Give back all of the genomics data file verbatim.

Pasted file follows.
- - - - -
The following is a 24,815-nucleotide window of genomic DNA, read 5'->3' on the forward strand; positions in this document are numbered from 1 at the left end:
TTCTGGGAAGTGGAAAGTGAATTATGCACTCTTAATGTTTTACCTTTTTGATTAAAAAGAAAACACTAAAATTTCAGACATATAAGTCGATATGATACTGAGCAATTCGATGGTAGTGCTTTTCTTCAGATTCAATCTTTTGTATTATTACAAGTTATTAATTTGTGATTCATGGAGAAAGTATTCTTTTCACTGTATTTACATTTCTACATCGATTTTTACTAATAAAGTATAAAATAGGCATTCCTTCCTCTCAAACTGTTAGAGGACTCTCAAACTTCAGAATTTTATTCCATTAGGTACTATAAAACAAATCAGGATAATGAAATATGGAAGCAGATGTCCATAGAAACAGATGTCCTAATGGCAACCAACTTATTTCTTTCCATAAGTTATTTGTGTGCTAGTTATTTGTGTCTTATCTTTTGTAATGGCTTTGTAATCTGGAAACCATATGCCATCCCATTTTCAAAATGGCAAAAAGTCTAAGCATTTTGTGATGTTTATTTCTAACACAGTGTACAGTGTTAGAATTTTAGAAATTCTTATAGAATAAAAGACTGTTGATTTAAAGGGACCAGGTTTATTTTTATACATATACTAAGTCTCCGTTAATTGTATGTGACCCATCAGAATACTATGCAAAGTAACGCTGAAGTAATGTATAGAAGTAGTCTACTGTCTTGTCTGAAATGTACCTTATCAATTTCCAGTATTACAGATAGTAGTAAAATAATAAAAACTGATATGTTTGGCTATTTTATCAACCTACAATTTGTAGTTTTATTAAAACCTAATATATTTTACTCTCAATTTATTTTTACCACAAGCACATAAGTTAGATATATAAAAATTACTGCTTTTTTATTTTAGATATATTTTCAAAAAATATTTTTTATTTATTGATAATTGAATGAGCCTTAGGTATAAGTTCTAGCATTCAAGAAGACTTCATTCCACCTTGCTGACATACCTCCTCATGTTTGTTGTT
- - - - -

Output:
The following is a 24,815-nucleotide window of genomic DNA, read 5'->3' on the forward strand; positions in this document are numbered from 1 at the left end:
TTCTGGGAAGTGGAAAGTGAATTATGCACTCTTAATGTTTTACCTTTTTGATTAAAAAGAAAACACTAAAATTTCAGACATATAAGTCGATATGATACTGAGCAATTCGATGGTAGTGCTTTTCTTCAGATTCAATCTTTTGTATTATTACAAGTTATTAATTTGTGATTCATGGAGAAAGTATTCTTTTCACTGTATTTACATTTCTACATCGATTTTTACTAATAAAGTATAAAATAGGCATTCCTTCCTCTCAAACTGTTAGAGGACTCTCAAACTTCAGAATTTTATTCCATTAGGTACTATAAAACAAATCAGGATAATGAAATATGGAAGCAGATGTCCATAGAAACAGATGTCCTAATGGCAACCAACTTATTTCTTTCCATAAGTTATTTGTGTGCTAGTTATTTGTGTCTTATCTTTTGTAATGGCTTTGTAATCTGGAAACCATATGCCATCCCATTTTCAAAATGGCAAAAAGTCTAAGCATTTTGTGATGTTTATTTCTAACACAGTGTACAGTGTTAGAATTTTAGAAATTCTTATAGAATAAAAGACTGTTGATTTAAAGGGACCAGGTTTATTTTTATACATATACTAAGTCTCCGTTAATTGTATGTGACCCATCAGAATACTATGCAAAGTAACGCTGAAGTAATGTATAGAAGTAGTCTACTGTCTTGTCTGAAATGTACCTTATCAATTTCCAGTATTACAGATAGTAGTAAAATAATAAAAACTGATATGTTTGGCTATTTTATCAACCTACAATTTGTAGTTTTATTAAAACCTAATATATTTTACTCTCAATTTATTTTTACCACAAGCACATAAGTTAGATATATAAAAATTACTGCTTTTTTATTTTAGATATATTTTCAAAAAATATTTTTTATTTATTGATAATTGAATGAGCCTTAGGTATAAGTTCTAGCATTCAAGAAGACTTCATTCCACCTTGCTGACATACCTCCTCATGTTTGTTGTT